• In Korea, the peach is considered to be the fruit of happiness, riches, honours and longevity and is one of only ten immortal plants and animals which is why the peach can be found in so many folk paintings (also known as minhwa)

  • Asians also believe that both the peaches and the peach and peach trees chase away spirits – for this reason you’ll never find them on any table where they venerate their ancestors – unlike other fruit.
  • Vietnamese mythic history tells that, in the spring of 1789, King Quang Trung ordered a messenger to gallop to Phú Xuân (known as Huế today) to deliver a flowering peach branch to the Princess Ngọc Hân. This took place after he trounced the Chinese and on the 5th day of the first lunar month, two days before the predicted end of the battle. The branch was a message of victory from a king to his queen as well as a new ‘spring’ of peace and happiness for all the Vietnamese people. Over and above that, because the land of Nhật Tân had given the branch of peach flowers to the king, it became the garden of loyalty of his dynasty.
  • In the Tale of Kieu, Kim Trọng and Thuý Kiều fell in love under the branches of a peach tree.
  • In Vietnam, the blossoming peach flower is the signal of spring.
  • Peach bonsai trees are used as decoration during Vietnamese New Year  in Northern Vietnam.



  • 8 whole chicken breast fillets, skin on and halved
  • 4 large fresh yellow peaches – peeled, pitted and sliced
  • 1 heaped tsp ground ginger
  • 1 tsp cloves, freshly ground
  • 50 ml fresh lemon juice
  • 1 tbsp sticky brown sugar
  • Salt and freshly ground black pepper
  • Butter, softened


  • Preheat oven to 175 degrees C and grease a baking dish well.
  • Combine the ground cloves and grated ginger with the lemon juice and sugar.
  • Put the chicken pieces in the baking dish and drizzle the lemon juice mixture over the chicken pieces.
  • Dot each breast with a little butter and place the peach slices over the chicken.
  • Sprinkle a little sugar on each slice and dot with butter.
  • Bake for about 20 – 30 minutes, basting with the juices quite often until the chicken is cooked.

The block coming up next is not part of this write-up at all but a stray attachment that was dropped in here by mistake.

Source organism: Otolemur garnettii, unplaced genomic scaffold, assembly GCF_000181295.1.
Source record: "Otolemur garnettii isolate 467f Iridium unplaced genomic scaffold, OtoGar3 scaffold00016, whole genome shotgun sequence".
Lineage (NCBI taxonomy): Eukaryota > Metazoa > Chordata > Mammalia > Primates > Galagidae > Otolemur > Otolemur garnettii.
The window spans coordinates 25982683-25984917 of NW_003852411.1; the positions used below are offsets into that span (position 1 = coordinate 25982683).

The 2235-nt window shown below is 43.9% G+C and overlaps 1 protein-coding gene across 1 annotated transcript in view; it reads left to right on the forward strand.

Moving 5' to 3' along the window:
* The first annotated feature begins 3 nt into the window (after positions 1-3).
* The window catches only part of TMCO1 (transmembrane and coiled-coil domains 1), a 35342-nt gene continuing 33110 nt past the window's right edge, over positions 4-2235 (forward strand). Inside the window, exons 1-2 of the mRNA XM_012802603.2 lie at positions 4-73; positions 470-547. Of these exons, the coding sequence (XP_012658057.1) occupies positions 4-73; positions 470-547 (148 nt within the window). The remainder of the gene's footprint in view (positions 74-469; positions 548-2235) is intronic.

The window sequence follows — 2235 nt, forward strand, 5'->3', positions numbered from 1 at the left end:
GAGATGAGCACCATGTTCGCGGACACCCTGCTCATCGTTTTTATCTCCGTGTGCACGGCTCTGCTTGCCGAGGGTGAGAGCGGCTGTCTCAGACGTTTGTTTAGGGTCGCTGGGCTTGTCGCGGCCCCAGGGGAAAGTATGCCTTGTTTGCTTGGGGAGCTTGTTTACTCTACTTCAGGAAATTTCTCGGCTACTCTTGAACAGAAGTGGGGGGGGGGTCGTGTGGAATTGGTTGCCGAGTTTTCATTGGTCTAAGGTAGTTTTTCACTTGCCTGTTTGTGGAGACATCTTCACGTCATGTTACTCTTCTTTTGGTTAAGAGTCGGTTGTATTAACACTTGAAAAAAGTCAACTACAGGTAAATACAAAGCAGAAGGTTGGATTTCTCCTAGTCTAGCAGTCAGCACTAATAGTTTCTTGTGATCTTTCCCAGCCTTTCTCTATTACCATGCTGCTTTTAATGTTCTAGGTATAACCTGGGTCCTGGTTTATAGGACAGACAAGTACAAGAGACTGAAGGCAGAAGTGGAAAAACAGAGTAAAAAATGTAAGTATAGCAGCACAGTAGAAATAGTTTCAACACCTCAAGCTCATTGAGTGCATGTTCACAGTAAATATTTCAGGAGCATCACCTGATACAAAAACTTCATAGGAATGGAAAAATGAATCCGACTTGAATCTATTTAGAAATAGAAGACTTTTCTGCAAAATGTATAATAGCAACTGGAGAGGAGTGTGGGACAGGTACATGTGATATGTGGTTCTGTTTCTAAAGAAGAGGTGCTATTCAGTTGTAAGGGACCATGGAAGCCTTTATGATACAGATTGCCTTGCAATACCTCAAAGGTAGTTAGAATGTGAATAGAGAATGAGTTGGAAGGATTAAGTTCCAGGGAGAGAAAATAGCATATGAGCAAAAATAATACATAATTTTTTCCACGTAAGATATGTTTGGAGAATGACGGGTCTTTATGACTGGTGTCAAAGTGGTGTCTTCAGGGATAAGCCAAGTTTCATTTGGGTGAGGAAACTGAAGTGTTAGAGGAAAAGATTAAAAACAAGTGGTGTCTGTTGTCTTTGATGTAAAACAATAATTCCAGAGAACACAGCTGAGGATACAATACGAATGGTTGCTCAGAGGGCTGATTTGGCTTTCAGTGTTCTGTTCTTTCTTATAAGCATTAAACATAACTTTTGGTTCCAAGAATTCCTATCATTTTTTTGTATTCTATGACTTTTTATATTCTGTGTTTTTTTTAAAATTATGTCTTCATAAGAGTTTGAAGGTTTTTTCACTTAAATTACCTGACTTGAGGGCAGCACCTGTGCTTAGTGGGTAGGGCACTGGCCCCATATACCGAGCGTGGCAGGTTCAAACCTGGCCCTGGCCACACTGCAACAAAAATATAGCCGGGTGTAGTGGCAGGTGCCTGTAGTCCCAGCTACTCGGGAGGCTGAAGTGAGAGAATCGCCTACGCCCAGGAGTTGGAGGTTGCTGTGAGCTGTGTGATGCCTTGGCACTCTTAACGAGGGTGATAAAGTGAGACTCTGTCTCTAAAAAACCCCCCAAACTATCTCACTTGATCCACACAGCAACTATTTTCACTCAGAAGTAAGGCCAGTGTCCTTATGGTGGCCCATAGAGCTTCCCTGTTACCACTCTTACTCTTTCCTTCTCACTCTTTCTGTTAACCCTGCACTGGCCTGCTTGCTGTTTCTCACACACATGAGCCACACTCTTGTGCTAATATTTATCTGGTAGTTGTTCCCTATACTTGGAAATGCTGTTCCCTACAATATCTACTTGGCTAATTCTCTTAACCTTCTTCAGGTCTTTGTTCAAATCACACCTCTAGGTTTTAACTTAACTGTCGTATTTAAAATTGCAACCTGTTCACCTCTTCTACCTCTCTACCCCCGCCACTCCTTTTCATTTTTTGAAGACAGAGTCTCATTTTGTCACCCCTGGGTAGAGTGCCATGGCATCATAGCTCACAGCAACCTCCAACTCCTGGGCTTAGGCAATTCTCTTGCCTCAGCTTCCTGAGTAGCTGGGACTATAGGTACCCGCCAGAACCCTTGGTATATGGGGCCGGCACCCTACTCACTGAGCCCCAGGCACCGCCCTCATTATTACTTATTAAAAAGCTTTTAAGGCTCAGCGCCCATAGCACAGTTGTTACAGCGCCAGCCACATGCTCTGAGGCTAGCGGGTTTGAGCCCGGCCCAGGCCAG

• Serve with a salad and fresh whole wheat bread.


The Spanish explorers brought peaches to the Americas on board their ships where the Indians, in particular, cultivated them with gusto – according to William Penn, there was “not an Indian plantation without them.”  It’s probably thanks to the Indians that peaches spread through the country to the extent they did – the first peaches were grown in the southern states because the weather was perfect for peach cultivation. Today California is the major producer of peaches in the USA, followed by South Carolina and then Georgia.


The largest peach orchard in the world can be found in the far east of Beijing in Pinggu – here  around 6,000 hectares with an annual output of 270 million kg in 2009 produces more than 200 different varieties of peaches in four major categories. The lay of the surrounding hills, low pollution, sandy soil, a plentiful water supply and the marked difference between day and night air temperatures, make for ideal peach-growing conditions. These peaches are shipped to 25 European countries and the fact that the Pinggu peach has now been GI** registered, makes the fruit infinitely more desirable.   The peaches are huge and have a high sugar content and unique delicious taste and the fact that you will pay a little more for each fruit, well worth while.


Like many other plants in the rose family, peach seeds are a tad poisonous (they contain cyanogenetic glycosides) that can decompose  into a sugar molecule and hydrogen cyanide gas. Before you go running to the fridge to dump your peaches – take note that we are talking about the seeds here and that they’re not, by far, the most toxic of the plants within the rose family. The bitter almond has the ‘honour’ so it’s probably a good idea to skip eating the seeds of any plant belonging to the rose family.